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An Introduction to Tiger Terminal, Part 4
Pages: 1, 2, 3, 4, 5

In part one, we created a file called .bash_profile in our home directory that contained a set of aliases for the cp, rm, and mv commands. This file is actually a shell script file: it contains three commands that run in sequence when the .bash_profile file is read. This file turns out to be exactly where we want to set our new PATH environment variable! Open a new Terminal window and type in ls -a to show a listing of all files, including the hidden files indicated by the period in front of their names, and you'll see your .bash_profile file:

Figure 3. .bash_profile

You'll open .bash_profile using nano and add the path to the scripts folder in the system environment using the export command (if you didn't follow along in part one and create this file, you'll do so now):

Figure 4. Add PATH variable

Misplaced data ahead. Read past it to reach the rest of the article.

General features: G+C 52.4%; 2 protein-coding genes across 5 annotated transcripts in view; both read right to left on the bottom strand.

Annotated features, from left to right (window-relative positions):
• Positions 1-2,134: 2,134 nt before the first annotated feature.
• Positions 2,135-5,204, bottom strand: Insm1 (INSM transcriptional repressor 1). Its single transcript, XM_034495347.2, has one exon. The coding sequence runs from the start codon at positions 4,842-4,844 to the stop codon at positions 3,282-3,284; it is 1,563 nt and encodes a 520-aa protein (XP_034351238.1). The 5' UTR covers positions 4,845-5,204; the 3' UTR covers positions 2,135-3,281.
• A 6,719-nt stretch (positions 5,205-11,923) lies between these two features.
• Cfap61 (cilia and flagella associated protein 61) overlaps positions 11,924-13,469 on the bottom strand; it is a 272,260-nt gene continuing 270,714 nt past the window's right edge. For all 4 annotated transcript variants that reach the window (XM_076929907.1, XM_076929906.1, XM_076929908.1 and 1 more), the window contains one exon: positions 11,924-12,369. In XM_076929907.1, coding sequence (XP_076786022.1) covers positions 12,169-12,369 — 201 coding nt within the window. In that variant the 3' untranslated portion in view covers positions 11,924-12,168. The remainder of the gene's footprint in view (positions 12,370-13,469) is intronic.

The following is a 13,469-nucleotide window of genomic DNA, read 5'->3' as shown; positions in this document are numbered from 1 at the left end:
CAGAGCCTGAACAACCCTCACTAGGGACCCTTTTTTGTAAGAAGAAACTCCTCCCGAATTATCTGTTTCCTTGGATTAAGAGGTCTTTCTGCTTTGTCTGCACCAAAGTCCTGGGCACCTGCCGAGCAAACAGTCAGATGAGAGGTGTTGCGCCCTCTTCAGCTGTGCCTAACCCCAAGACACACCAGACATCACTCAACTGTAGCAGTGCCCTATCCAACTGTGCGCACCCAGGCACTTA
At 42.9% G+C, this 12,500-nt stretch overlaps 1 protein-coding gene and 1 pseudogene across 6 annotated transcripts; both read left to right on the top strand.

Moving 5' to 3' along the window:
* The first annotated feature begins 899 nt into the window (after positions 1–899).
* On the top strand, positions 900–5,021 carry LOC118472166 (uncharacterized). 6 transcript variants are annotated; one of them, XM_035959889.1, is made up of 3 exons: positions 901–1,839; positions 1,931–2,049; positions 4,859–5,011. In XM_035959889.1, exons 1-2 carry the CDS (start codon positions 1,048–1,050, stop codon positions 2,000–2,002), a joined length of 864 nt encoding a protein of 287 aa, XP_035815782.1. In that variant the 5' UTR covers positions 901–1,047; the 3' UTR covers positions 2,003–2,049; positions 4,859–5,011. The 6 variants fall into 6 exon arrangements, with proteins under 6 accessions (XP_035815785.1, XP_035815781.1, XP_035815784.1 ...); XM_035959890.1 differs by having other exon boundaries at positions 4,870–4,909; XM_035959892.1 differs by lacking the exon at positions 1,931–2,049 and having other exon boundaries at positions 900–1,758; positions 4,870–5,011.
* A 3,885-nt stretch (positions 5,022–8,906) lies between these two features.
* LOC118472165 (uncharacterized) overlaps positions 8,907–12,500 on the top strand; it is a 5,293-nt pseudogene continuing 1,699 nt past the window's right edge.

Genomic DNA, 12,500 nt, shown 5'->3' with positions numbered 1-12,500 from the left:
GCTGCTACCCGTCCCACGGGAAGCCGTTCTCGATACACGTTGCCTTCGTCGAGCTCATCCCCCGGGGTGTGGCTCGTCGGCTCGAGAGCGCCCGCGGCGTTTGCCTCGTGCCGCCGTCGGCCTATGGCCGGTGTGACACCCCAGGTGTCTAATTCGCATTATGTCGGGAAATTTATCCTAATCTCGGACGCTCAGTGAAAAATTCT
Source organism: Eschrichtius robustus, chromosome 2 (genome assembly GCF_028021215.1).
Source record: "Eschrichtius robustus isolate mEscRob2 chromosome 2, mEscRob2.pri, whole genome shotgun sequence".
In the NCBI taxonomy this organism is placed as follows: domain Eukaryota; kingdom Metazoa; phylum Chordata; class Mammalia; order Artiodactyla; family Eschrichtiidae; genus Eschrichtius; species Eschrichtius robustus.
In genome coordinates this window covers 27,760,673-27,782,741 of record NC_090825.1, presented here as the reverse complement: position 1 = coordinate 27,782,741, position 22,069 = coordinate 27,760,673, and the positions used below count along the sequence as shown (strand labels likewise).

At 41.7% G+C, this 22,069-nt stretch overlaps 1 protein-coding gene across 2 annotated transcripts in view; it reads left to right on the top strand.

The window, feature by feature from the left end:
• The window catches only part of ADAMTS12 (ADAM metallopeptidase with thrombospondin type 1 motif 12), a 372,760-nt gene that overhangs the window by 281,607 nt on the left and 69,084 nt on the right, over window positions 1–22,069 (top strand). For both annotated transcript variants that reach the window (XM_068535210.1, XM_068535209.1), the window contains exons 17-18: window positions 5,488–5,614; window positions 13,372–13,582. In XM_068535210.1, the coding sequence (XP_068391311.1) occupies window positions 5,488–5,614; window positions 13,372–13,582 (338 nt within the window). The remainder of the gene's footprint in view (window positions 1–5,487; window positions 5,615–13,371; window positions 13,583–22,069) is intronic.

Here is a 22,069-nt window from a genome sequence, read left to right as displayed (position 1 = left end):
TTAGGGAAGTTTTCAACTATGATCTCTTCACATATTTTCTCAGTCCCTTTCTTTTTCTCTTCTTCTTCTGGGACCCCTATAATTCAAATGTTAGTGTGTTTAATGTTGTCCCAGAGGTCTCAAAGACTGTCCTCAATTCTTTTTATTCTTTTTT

Remember that to write to this file and save it, you will need to use the keystrokes ^O (WriteOut) and then ^X (Exit). Back at the Terminal, activate the changes by typing:

norburym15:~ norburym$ source .bash_profile

If you run the echo $PATH command again, you'll see this:

Figure 5. New PATH details

Now, we're ready! Let's get started!

First Shell Script

Let's create a shell script to see who the users are on my machine:

1. Open a new Terminal window.
2. cd to your new scripts directory:

Figure 6. cd to scripts

3. Create a new shell script by calling nano and naming your new script

Figure 7. nano

4. When you hit the Return key, nano will open a new file called

Figure 8.

5. Type in the following:

Figure 9. Contents of

6. Then save the file (^O) and exit (^X). Take a look in your scripts folder and you'll see your newly created first shell script!

Figure 10. First shell script

Pages: 1, 2, 3, 4, 5

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